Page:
By The Duchess, 6th May 2019

It Takes a Village

Why I Encourage Others to Reprimand My Kids

Why I Encourage Others to Reprimand My Kids

I was 25 when I had my first daughter. That’s not a young age. It also doesn’t make me an ‘old’ mum either. But it does mean that by the time I had my first daughter I had learnt a fair few lessons. One lesson I have learnt that I value quite highly, has been handed down through generations, yet seems to get lost in today’s media strong and intrinsically isolated society.

It takes a Village to Raise a Child.

Now don’t get me wrong, I don’t think that it actually takes more than one set of parents to physically raise a child. Most single mothers cope pretty well with no help at all on a day to day basis. But when it comes to teaching children morals and values, I actually believe that learning from more people than just your mum and dad makes you a much more rounded child.

Take for instance, discipline. Now as a whole, I am the disciplinarian in the house. I think in most households you will find that one parent takes more control of the actual ‘telling off‘. As much as we all admit that we want to bring up our children equally, it is very rare to be able to carry this off in practise.

In most households, one parent will be more exacting than the other. In my house for instance (as I also explained in another article ‘why can’t he discipline them’) I am the one that handles the day to day reprimanding.

Mummy is the one that tells them to eat their dinner, to get dressed or do their homework. Daddy will of course step in at weekends when the kids are being naughty, but on the whole, I am the big bad dragon and he is the cool fun dad. Most of the time it works for us. Not all the time admittedly, but most of the time. At the end of the day, I am their mother and not their best friend. As much as that lesson in itself was hard to learn, it is one that I am sure I will be grateful for when my daughters reach the teenage years.

dad telling off chil

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However, there are some days, that even being the cool dad that never gets angry just isn’t enough. Some days we will both raise our voices and it seems our words get lost in the haze that is children’s TV, music and pre-teenage screaming (despite hoping this would be a while off, it seems this starts around 6 years of age in girls. Trust me, it’s exhausting!).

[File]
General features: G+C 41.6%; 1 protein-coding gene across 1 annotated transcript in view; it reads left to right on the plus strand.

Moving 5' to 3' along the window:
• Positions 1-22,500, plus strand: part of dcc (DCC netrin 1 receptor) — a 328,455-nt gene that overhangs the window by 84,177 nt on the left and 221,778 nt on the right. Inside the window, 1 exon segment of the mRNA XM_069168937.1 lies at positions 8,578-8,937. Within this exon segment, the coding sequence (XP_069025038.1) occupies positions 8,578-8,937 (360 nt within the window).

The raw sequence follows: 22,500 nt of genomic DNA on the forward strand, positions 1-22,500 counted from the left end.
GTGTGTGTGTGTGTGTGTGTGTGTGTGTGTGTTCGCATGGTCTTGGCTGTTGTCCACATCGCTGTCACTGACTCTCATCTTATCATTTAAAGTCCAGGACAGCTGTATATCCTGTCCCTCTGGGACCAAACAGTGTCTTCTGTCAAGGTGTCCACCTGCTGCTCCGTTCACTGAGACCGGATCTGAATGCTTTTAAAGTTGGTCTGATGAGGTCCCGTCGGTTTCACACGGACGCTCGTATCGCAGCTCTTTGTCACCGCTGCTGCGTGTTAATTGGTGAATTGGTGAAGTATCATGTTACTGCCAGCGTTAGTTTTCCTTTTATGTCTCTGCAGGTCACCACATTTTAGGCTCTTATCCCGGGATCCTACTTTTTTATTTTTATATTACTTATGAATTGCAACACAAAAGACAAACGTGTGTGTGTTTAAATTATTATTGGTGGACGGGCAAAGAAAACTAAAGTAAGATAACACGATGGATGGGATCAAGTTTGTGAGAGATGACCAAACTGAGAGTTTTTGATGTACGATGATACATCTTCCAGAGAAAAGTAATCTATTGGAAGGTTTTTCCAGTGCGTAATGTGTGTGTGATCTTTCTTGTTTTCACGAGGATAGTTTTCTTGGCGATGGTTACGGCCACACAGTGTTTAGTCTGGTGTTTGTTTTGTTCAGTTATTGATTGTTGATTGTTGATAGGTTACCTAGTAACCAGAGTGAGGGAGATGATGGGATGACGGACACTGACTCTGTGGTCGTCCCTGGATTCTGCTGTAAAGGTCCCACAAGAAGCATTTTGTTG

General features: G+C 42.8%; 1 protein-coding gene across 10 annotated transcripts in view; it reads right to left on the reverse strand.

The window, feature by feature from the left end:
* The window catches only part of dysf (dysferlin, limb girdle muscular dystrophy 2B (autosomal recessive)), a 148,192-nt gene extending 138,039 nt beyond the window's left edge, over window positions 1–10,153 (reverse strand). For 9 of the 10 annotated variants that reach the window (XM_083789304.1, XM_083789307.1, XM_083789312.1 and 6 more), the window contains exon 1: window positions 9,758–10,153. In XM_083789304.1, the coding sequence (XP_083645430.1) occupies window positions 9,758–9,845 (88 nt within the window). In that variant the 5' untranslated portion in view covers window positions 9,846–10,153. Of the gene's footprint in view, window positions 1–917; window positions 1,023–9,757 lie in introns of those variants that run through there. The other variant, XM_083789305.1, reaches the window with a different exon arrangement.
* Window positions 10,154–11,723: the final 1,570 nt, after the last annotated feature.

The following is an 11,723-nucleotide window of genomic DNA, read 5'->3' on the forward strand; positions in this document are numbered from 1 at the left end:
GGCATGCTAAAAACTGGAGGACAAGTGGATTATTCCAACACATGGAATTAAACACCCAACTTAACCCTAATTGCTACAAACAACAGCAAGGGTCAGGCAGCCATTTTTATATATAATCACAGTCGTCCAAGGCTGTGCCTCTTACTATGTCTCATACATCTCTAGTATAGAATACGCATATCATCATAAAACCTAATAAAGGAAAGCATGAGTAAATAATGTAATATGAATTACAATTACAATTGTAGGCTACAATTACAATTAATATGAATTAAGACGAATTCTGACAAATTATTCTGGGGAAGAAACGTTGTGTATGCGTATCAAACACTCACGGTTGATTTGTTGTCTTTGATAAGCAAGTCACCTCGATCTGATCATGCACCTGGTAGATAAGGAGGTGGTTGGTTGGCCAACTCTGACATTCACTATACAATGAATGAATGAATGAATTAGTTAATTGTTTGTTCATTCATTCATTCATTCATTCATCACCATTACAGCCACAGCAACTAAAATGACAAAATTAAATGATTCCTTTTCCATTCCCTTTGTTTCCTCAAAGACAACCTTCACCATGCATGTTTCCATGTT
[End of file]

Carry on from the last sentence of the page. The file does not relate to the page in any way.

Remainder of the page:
Quite simply put, sometimes our children will look at us with that look of ‘whatever‘ on their faces.

This exact moment, is where the ‘village‘ comes into play.

You see, in my mind, I applaud the mother who looks at my daughter running up the slide while another is about to come down and tentatively raises her voice to ask my child to get down.

I applaud her.

Why? Because this woman, who bares no family resemblance to me and has no connection to me (other than the fact our children play in the same park) is silently but resolutely backing me up as a parent.

The million other times I had told my daughter not to do the exact same thing, have been met with the ‘ok, whatever‘ shrug. One that I know fine well is a rehearsed act… and that five minutes later she will do the same again.

To be fair to my daughter here, it’s not exactly dangerous and my astute and highly intelligent 7 year old knows that all too well. It is exactly why she is doing it. She is pushing boundaries and mummy is just being a ‘boring wet blanket‘.

Happy Smiling Child In Small House On Playground

That is until a raven haired stranger utters the exact same words.

Thank you – Divine Goddess sent from parental heaven.

Thank you for making my daughter understand that it’s not just me that is a ‘kill joy‘.

Children need to learn respect and from an early age. Growing up in a military family taught me that. But it seems many children are lacking this basic social skill. I have been adamant to teach my daughters about respect from a very early age.

Respect for their peers, no matter the age; respect for authority no matter the uniform, and respect for other peoples language, race, culture and creed. But respect nonetheless.

Only, by the age of 7 they are bored of learning that lesson and simply believe mummy is just ‘too strict’ and not fun anymore.

The raven haired disciplinarian I spoke of cautiously strides over to me, noticing almost immediately that I am watching and quietly apologises for raising her voice at my daughter.

Oh Lord no, you carry on. As long as you don’t raise a hand to her, you can raise your voice as much as you like. Maybe she will listen to you – she seems to have inherited her father’s skills and ‘switch behind the ear’. I swear she actually tunes me out at the moment.

That raven haired beauty is now one of my closest friends. Do you know why? Because she backed me up.


As mothers, once we have given birth, we are also ‘reborn’ but into a world of judgement. Everyone has an opinion on your parenting skills. Everyone (even those without children) believes they can do a better job than you.

But other mothers know. Other mothers realise that they have been there before. They have told their child off a million times and had no reaction, yet as soon as another mother utters the same words it seems they have the Midas touch.

It takes a village to raise a child. Why? Because sometimes it takes more than ONE person to get the point across to a stubborn child.

So to all the mothers out there, as long as you are not beating her around the head with a stick  then please feel free to help me instill a sense of respect into my child. Sometimes it takes the words of another to make them realise that we are not ‘making up these rules as we go along just to piss them off.’

No. In fact this is just how the real world works.

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